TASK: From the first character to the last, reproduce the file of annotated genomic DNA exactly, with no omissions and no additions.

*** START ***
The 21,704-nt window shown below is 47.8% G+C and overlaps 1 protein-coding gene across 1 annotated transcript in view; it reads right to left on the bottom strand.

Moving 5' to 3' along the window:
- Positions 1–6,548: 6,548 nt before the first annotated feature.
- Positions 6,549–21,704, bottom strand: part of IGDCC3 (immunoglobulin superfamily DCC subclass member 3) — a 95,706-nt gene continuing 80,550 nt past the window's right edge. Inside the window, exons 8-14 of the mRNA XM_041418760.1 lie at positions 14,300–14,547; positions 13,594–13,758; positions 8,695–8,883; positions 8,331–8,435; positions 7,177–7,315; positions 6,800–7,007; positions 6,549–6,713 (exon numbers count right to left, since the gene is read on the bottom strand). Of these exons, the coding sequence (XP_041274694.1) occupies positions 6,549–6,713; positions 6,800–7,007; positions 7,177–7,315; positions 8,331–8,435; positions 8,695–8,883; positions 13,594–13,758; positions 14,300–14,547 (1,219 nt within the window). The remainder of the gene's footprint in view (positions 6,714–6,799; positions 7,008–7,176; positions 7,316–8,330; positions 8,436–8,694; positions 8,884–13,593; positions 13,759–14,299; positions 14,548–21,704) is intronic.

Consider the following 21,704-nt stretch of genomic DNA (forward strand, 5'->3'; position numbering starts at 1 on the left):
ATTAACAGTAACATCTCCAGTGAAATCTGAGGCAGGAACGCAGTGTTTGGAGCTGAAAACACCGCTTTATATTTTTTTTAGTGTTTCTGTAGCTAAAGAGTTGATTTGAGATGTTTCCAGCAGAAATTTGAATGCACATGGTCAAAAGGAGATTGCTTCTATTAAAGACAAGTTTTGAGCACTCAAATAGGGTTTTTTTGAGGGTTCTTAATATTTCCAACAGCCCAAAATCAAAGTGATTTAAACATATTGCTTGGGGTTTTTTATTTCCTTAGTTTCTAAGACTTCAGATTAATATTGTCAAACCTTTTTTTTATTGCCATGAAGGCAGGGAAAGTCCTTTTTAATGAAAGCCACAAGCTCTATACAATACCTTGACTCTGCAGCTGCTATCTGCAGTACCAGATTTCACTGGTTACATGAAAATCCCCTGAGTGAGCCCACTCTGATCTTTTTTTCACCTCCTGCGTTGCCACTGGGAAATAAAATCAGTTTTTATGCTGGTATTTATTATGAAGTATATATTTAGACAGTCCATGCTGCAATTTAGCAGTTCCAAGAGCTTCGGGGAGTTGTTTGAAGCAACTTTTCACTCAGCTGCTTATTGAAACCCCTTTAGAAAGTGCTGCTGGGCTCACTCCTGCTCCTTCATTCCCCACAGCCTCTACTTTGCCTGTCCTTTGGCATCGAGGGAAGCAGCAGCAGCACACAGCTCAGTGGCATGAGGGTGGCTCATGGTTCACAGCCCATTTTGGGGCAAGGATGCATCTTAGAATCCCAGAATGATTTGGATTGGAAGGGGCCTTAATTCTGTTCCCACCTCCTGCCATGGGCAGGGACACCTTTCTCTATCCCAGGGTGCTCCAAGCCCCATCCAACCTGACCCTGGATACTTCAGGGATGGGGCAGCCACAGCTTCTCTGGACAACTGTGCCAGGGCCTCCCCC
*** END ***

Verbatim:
The 21,704-nt window shown below is 47.8% G+C and overlaps 1 protein-coding gene across 1 annotated transcript in view; it reads right to left on the bottom strand.

Moving 5' to 3' along the window:
- Positions 1–6,548: 6,548 nt before the first annotated feature.
- Positions 6,549–21,704, bottom strand: part of IGDCC3 (immunoglobulin superfamily DCC subclass member 3) — a 95,706-nt gene continuing 80,550 nt past the window's right edge. Inside the window, exons 8-14 of the mRNA XM_041418760.1 lie at positions 14,300–14,547; positions 13,594–13,758; positions 8,695–8,883; positions 8,331–8,435; positions 7,177–7,315; positions 6,800–7,007; positions 6,549–6,713 (exon numbers count right to left, since the gene is read on the bottom strand). Of these exons, the coding sequence (XP_041274694.1) occupies positions 6,549–6,713; positions 6,800–7,007; positions 7,177–7,315; positions 8,331–8,435; positions 8,695–8,883; positions 13,594–13,758; positions 14,300–14,547 (1,219 nt within the window). The remainder of the gene's footprint in view (positions 6,714–6,799; positions 7,008–7,176; positions 7,316–8,330; positions 8,436–8,694; positions 8,884–13,593; positions 13,759–14,299; positions 14,548–21,704) is intronic.

Consider the following 21,704-nt stretch of genomic DNA (forward strand, 5'->3'; position numbering starts at 1 on the left):
ATTAACAGTAACATCTCCAGTGAAATCTGAGGCAGGAACGCAGTGTTTGGAGCTGAAAACACCGCTTTATATTTTTTTTAGTGTTTCTGTAGCTAAAGAGTTGATTTGAGATGTTTCCAGCAGAAATTTGAATGCACATGGTCAAAAGGAGATTGCTTCTATTAAAGACAAGTTTTGAGCACTCAAATAGGGTTTTTTTGAGGGTTCTTAATATTTCCAACAGCCCAAAATCAAAGTGATTTAAACATATTGCTTGGGGTTTTTTATTTCCTTAGTTTCTAAGACTTCAGATTAATATTGTCAAACCTTTTTTTTATTGCCATGAAGGCAGGGAAAGTCCTTTTTAATGAAAGCCACAAGCTCTATACAATACCTTGACTCTGCAGCTGCTATCTGCAGTACCAGATTTCACTGGTTACATGAAAATCCCCTGAGTGAGCCCACTCTGATCTTTTTTTCACCTCCTGCGTTGCCACTGGGAAATAAAATCAGTTTTTATGCTGGTATTTATTATGAAGTATATATTTAGACAGTCCATGCTGCAATTTAGCAGTTCCAAGAGCTTCGGGGAGTTGTTTGAAGCAACTTTTCACTCAGCTGCTTATTGAAACCCCTTTAGAAAGTGCTGCTGGGCTCACTCCTGCTCCTTCATTCCCCACAGCCTCTACTTTGCCTGTCCTTTGGCATCGAGGGAAGCAGCAGCAGCACACAGCTCAGTGGCATGAGGGTGGCTCATGGTTCACAGCCCATTTTGGGGCAAGGATGCATCTTAGAATCCCAGAATGATTTGGATTGGAAGGGGCCTTAATTCTGTTCCCACCTCCTGCCATGGGCAGGGACACCTTTCTCTATCCCAGGGTGCTCCAAGCCCCATCCAACCTGACCCTGGATACTTCAGGGATGGGGCAGCCACAGCTTCTCTGGACAACTGTGCCAGGGCCTCCCCC